Historically, the U.S. system was weak at research compared to its European counterparts. And I suggest in the book that, ironically, the market was the source of that weakness—again, the market is not a panacea. Specifically, for a long time consumers’ affinity for denominational [religious] sorting stunted universities’ development. Until well into the 1800s American schools offered only narrow, rigid curriculums and did not hire specialized professors who could provide advanced instruction.

To be able to compete at research with European universities, reform was critically important. Cornell and Johns Hopkins proved very important in establishing this reform as they showed more conservative schools like Harvard and Columbia that one could provide instruction of a different type—namely, they focused on specialized training and on graduate training.

Being new entrants and fortified with large private donations and in some cases public support, these universities were able to attempt new instructional methods and had a huge impact on the U.S. market. Older schools like Harvard, Princeton, and Yale were able to successfully respond and adapt to this innovation, in part aided by their first-mover advantages. But Cornell and Hopkins remain in an excellent position, having sparked educational instruction that appealed to a much wider audience.

The book alludes to the inequality stemming from the sorting dynamics which concentrated minds and money in a few institutions. How does this inequality manifest and what are its implications for university outcomes, both research and teaching?

The U.S. is “great” at generating inequality, and this is true in the educational sector as well, particularly as it relates to research performance. What you have in the U.S. is a small number of highly prestigious schools like Stanford or MIT, that account for a small share of enrollments but enjoy an enormous amount of wealth and talented students and professors. All in all, there are about one hundred “elite” research universities in the U.S., the so-called “Research 1” public and private schools. At the same time, you have thousands of much less well resourced schools, from many state universities to community colleges

While this state of affairs might have developed organically, it is sustained in part by federal research funding. Government research expenditures, a major source of resources since World War II, are distributed competitively, which advantages the same small pool of universities. In other words, the federal government allocates more money to the universities that bring the best projects, and those tend to be the ones that are richer because they've concentrated the minds and the money to start with. So this reinforces the kind of dynamic that can make the system perform well at research. Again, this inequality helps produce good research, it allocates resources in a manner that enhances research productivity.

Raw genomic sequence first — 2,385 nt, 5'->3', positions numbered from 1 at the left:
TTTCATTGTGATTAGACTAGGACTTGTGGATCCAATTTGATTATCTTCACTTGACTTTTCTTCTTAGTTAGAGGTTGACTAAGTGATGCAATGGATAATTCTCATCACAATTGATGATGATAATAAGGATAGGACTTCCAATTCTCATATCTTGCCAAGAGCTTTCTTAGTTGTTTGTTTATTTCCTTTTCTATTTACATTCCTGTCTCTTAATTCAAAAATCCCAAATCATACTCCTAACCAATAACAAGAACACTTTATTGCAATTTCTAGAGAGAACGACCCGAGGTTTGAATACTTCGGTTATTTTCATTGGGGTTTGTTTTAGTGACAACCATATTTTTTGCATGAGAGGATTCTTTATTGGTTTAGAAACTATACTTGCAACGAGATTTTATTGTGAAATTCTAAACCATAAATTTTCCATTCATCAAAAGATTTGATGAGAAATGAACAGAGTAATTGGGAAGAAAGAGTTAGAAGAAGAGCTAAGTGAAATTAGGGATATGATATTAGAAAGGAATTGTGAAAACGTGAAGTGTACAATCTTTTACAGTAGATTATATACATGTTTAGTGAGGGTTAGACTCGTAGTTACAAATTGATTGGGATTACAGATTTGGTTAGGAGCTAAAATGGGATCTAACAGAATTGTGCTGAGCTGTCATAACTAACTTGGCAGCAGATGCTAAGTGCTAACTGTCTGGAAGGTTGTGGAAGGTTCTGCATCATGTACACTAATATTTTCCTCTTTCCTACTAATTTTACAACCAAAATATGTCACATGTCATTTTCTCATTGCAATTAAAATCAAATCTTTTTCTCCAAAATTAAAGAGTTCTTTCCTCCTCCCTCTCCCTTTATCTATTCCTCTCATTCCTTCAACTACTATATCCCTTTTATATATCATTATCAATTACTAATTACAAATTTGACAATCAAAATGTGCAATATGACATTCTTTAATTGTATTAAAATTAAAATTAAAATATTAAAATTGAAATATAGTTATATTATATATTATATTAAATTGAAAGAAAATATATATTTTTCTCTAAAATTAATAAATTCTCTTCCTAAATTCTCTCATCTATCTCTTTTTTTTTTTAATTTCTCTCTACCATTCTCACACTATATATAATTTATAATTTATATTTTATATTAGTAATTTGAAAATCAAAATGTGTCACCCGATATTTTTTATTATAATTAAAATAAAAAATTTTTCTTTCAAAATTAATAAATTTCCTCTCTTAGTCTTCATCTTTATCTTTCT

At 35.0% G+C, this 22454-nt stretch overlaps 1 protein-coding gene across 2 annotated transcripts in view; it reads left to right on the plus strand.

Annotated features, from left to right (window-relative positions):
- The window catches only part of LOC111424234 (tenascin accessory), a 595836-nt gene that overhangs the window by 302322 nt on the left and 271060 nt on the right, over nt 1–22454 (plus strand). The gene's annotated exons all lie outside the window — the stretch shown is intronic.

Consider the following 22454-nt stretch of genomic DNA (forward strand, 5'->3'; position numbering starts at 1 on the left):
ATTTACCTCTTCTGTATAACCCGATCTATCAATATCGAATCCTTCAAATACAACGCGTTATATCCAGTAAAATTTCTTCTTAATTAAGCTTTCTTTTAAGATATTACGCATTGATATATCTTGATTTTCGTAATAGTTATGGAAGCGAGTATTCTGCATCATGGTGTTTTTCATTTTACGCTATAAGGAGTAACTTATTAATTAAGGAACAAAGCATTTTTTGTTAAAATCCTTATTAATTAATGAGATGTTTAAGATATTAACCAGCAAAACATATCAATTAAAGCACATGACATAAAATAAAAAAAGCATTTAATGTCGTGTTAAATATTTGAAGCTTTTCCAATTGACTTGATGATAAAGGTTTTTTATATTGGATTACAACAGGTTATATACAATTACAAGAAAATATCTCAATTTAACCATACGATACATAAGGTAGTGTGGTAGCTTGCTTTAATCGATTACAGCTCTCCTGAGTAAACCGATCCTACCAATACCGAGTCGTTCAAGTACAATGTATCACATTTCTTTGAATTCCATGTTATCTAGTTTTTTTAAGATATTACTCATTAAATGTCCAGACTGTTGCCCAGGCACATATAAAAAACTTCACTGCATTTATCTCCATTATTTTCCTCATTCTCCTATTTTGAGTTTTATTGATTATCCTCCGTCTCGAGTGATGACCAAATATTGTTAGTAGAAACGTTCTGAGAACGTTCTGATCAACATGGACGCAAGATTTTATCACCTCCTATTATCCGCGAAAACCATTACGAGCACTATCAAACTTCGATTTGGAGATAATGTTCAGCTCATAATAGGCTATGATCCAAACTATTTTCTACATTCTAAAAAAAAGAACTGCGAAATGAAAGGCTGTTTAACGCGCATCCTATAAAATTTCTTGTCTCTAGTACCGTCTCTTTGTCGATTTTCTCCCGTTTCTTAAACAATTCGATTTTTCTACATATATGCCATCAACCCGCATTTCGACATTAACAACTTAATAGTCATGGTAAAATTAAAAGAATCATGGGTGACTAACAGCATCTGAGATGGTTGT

I should emphasize that this allocates money well if what one wants from the system is research. “Research 1” universities are the best at research, but they are not necessarily better at everything. For example, they may not be better in terms of teaching or pedagogical practices. In the book I discuss that elite universities can get away with sometimes providing substandard teaching because the inertia is so strong that they will continue to attract both strong students and funding. So I think that the free market is a good way to produce research but it might not be good way to produce everything in education.

This also applies to K-12 education, where the task is obviously not research but good pedagogical practices. To me it is not obvious the market is great way to produce these. For example, market “solutions” like vouchers have not turned out to be the educational silver bullets many economists expected.

There's an interesting statistic in the book about American universities having produced more Nobel winners than the next 29 countries combined. While impressive, the Nobel Prize has been mired in controversy and criticism in certain matters, including being out of step with modern research methods. Why did you chose this as a new measure of research performance?

Like any measure, the Nobel is imperfect. First, it doesn’t cover every field. In addition, many academics prefer to use publications as a measure of research performance, in part because it has become much easier to count and assess publications with computerized bibliographic databases.

The problem with these databases is that they exhaustively cover publications for only the past few decades. And given that in the book I wanted to talk about the period in which American universities were weak, which is into the late 1800s, I wanted data that ensured greater chronological coverage. The Nobel permits that.

Students are starting to prefer European universities again, at least at the graduate level, because among other things they are more affordable. Are European universities expected to make a big comeback and disrupt the education market? What factors are likely to call American research leadership into question in the coming decades?

Consistent with what you say, European universities have been improving and European states have been trying to both emulate and compete with the U.S. in research and funding. However, I do not think this poses any significant threats to the U.S. university system since the U.S. is still able to attract many of the best academics. Nevertheless, the book highlights threats to American research performance. These include limits on the immigration of talented scholars and technological change like massive online courses. The fact that a sector has worked well for a number of decades does not mean it will work well forever.

—Shalini Seetharam MPA ’20

This interview has been condensed and edited for clarity.